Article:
Answer two (2) of the following three (3) questions in ESSAY format. Use evidence and examples from the readings to support your answers. Your answers should be in the form of formal essays (containing a beginning, middle, & end), and should be a good deal more substantial than the sort of postings you write for the weekly discussion questions (the equivalent of at least three double-spaced pages each—approximately 750 words). Completeness, originality of thought and clarity of expression will be my primary interest in grading your answers. I am interested in the quality of your thinking here. Of course, such matters as grammar, spelling and punctuation will count as well in the grading process – this is, after all, an English course (see my complete grading criteria in the Syllabus). The best possible answers will address the questions thoughtfully, taking into consideration the readings of the texts and WebCampus Canvas discussions. Be certain that your answers are supported with specific evidence from the text; don’t take anything for granted.
1. Most Americans will probably agree that one of our most powerful contemporary images of heroism would be ordinary firemen and policemen selflessly ascending the burning twin towers on 9/11, or perhaps an image of our valiant volunteer service members hunting down Saddam Hussein in Iraq, Seal Team 6 taking out Osama bin Laden in his hideout in Pakistan, or battling Al Qaeda and the Taliban in Afghanistan, or our Special Operations Forces going after ISIS in Syria and Iraq. Or even ordinary folks helping (and saving) one another during the horrible October massacre across from Mandalay Bay two years ago. How do these images or your own personal notion of heroism compare with the various “ancient” heroes we’ve encountered so far in our readings? Use at least three of the ancient heroes and details from their stories to illustrate your answer (Gilgamesh, Odysseus, Oedipus, Rama, etc.)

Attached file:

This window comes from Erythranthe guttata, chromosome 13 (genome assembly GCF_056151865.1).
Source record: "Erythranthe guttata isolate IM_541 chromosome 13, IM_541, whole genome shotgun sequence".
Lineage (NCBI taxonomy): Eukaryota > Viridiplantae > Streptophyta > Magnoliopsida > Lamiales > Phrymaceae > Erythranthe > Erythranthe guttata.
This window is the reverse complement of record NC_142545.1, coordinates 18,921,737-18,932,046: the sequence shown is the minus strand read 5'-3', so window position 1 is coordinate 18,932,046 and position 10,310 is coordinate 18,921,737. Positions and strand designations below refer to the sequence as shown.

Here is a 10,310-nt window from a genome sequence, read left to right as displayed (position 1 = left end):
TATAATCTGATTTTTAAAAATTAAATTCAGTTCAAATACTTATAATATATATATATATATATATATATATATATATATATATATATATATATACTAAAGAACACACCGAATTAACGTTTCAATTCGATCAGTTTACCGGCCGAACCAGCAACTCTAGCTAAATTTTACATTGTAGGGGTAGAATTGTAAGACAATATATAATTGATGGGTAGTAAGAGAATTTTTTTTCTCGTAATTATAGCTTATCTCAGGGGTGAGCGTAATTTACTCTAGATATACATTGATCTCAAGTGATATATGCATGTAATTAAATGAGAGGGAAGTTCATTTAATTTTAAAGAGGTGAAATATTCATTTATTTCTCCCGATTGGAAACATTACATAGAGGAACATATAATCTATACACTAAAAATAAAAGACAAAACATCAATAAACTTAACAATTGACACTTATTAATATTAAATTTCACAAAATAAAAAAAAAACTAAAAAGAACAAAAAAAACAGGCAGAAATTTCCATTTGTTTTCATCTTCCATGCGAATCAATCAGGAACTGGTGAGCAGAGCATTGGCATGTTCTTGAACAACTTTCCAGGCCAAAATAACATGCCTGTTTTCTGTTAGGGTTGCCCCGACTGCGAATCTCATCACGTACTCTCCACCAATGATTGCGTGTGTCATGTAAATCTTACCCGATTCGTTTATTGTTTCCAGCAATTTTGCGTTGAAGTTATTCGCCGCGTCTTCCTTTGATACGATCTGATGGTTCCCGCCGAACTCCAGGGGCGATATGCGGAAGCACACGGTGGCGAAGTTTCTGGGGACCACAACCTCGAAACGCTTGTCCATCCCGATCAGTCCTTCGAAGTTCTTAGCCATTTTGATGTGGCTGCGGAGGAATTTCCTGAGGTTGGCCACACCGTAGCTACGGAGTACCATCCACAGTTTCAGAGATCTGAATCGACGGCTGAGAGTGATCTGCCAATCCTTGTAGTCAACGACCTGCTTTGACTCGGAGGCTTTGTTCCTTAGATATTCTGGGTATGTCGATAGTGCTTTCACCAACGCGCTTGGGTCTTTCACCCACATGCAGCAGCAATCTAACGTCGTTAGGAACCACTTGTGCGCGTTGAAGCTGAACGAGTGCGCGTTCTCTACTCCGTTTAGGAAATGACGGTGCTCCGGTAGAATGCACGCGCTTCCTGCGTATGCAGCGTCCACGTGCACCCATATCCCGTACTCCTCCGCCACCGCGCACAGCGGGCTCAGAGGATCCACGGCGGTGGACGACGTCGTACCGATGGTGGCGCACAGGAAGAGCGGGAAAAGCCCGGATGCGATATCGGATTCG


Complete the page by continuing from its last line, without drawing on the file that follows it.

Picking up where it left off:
2. Pick any three (3) of the MAJOR women characters we’ve encountered so far in the epics and plays we’ve read, and tell me in detail (from their stories and your own knowledge) how they contrast (in terms of heroism, seriousness, strength of character, good/evil, etc.) with the men and the other women in their own and other stories we’ve read (the poet Sappho is not a “character” in this case, although she “appears” in all of her own lyrics, and this question is not really about the lyrics anyway).
3. Greek tragedy developed, in part, as a way for the increasingly sophisticated Athenian (Greeks) to explain to their own satisfaction how it was that “bad things happen to good people.” Aristotle, the 5th century BC Greek philosopher wrote a famous “definition” of tragedy that claimed Oedipus was the “perfect” tragic hero. Explain how it is that Oedipus’s problems with fate and the gods can be seen as essentially his own “fault” or responsibility – since he didn’t know that he killed his own father or married and had children with his own mother. How does the play establish Oedipus’s own responsibility for his fate? This has to do, of course, with his “tragic flaw(s)” whatever that or they may be . . .
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